- Jun 13 2013 astro-ph.SR gr-qc arXiv:1306.2803v2Understanding the properties of the internal magnetic field of neutron stars remains a theoretical challenge. Over the last years, twisted-torus geometries have been considered both in Newtonian and general-relativistic equilibrium models, as they represent a potentially good description of neutron star interiors. All of these works have found an apparent intrinsic limitation to geometries that are poloidal-field-dominated, with a toroidal-to-poloidal energy ratio inside the star that are <10%, unless surface currents are included and magnetic fields are allowed to be discontinuous. This limitation is in stark contrast with the general expectation that much higher toroidal fields should be present in the stellar interior and casts doubt about the stability and hence realism of these configurations. We here discuss how to overcome this limitation by adopting a new prescription for the azimuthal currents that leads to magnetized equilibria where the toroidal-to-total magnetic-field energy ratio can be as high as 90%, thus including geometries that are toroidal-field-dominated. Moreover, our results show that for a fixed exterior magnetic-field strength, a higher toroidal-field energy implies a much higher total magnetic energy stored in the star, with a potentially strong impact on the expected electromagnetic and gravitational-wave emission from highly magnetized neutron stars.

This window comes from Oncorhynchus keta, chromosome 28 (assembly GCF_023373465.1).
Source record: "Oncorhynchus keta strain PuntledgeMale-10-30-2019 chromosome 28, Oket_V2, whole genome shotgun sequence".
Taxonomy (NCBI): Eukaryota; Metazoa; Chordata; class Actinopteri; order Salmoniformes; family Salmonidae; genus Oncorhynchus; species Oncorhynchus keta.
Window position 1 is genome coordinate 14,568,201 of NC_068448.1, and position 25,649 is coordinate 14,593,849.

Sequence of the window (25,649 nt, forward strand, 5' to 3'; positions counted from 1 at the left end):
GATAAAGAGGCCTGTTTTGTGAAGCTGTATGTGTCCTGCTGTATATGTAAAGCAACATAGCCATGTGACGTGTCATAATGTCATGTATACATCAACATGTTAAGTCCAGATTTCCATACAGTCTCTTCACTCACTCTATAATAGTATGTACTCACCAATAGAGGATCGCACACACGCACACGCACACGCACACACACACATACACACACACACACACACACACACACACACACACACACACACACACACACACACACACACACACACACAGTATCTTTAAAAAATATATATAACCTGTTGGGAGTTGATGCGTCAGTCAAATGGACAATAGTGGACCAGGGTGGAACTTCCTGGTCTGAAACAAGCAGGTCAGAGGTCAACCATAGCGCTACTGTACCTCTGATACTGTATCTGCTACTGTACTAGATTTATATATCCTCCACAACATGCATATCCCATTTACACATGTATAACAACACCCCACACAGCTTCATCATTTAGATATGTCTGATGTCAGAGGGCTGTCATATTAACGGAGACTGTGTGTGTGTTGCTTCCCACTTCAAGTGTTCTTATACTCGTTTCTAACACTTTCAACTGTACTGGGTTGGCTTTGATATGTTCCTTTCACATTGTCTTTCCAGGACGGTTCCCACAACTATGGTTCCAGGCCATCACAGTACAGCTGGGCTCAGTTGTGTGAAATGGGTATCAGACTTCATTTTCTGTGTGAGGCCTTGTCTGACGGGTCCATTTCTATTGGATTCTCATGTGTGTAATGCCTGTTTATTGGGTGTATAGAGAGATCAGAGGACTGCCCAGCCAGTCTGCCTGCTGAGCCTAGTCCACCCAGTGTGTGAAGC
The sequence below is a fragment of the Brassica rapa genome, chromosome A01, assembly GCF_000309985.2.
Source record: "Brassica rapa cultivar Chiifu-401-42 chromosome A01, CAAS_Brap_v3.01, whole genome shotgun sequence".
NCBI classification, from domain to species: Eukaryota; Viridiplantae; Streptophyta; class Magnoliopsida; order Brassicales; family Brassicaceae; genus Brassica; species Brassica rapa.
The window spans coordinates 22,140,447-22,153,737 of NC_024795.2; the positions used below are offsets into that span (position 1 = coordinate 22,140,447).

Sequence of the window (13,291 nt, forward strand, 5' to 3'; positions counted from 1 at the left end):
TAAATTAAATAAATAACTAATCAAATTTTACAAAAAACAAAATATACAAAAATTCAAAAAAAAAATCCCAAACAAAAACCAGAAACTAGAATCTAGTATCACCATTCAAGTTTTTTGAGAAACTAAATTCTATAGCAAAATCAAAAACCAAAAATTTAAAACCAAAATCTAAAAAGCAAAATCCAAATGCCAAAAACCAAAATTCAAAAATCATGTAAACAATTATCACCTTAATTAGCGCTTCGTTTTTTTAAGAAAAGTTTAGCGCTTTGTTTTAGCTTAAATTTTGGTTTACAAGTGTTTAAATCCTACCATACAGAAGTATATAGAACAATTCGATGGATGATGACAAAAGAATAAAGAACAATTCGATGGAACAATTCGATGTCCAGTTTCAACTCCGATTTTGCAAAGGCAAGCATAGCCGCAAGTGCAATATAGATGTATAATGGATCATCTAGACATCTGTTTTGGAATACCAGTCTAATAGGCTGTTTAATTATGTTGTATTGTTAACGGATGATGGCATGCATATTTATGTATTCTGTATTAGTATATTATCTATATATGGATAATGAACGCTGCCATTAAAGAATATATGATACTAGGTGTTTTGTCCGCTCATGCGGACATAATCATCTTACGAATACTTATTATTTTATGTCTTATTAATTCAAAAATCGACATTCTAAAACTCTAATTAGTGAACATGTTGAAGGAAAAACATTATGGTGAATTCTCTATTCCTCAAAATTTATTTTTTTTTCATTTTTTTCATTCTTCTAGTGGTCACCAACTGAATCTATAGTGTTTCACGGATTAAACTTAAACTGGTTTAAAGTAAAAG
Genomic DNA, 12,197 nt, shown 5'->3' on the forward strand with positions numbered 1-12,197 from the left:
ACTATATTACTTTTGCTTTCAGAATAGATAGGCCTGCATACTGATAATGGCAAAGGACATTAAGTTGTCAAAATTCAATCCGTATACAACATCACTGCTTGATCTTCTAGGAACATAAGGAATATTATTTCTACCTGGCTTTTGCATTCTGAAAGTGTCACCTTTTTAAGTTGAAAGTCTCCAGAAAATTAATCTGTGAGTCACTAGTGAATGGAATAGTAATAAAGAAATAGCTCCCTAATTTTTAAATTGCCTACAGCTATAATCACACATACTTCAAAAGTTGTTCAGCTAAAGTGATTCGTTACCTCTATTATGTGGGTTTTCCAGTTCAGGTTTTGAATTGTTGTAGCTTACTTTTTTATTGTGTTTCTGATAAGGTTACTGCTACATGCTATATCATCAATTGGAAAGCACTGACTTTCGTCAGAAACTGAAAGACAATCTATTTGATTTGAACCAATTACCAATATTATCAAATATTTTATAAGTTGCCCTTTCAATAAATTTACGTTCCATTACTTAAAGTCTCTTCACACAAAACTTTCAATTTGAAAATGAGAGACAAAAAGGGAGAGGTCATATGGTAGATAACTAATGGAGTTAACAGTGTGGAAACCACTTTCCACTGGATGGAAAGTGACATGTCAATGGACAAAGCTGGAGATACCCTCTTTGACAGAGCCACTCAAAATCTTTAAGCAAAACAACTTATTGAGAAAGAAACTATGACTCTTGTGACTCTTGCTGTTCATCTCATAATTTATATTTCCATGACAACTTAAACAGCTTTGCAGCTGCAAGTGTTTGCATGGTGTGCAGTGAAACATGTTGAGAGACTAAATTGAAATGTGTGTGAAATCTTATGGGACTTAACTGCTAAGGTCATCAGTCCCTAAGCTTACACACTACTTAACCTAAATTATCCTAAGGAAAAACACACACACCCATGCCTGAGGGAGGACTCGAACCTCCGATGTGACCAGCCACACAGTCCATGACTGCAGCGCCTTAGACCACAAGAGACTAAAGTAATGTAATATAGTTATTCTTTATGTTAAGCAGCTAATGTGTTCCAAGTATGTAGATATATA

- A differentially rotating hypermassive neutron star (HMNS) is a metastable object which can be formed in the merger of neutron-star binaries. The eventual collapse of the HMNS into a black hole is a key element in generating the physical conditions expected to accompany the launch of a short gamma-ray burst. We investigate the influence of magnetic fields on HMNSs by performing three-dimensional simulations in general-relativistic magnetohydrodynamics. In particular, we provide direct evidence for the occurrence of the magnetorotational instability (MRI) in HMNS interiors. For the first time in simulations of these systems, rapidly-growing and spatially-periodic structures are observed to form with features like those of the channel flows produced by the MRI in other systems. Moreover, the growth time and wavelength of the fastest-growing mode are extracted and compared successfully with analytical predictions. The MRI emerges as an important mechanism to amplify magnetic fields over the lifetime of the HMNS, whose collapse to a black hole is accelerated. The evidence provided here that the MRI can actually develop in HMNSs could have a profound impact on the outcome of the merger of neutron-star binaries and on its connection to short gamma-ray bursts.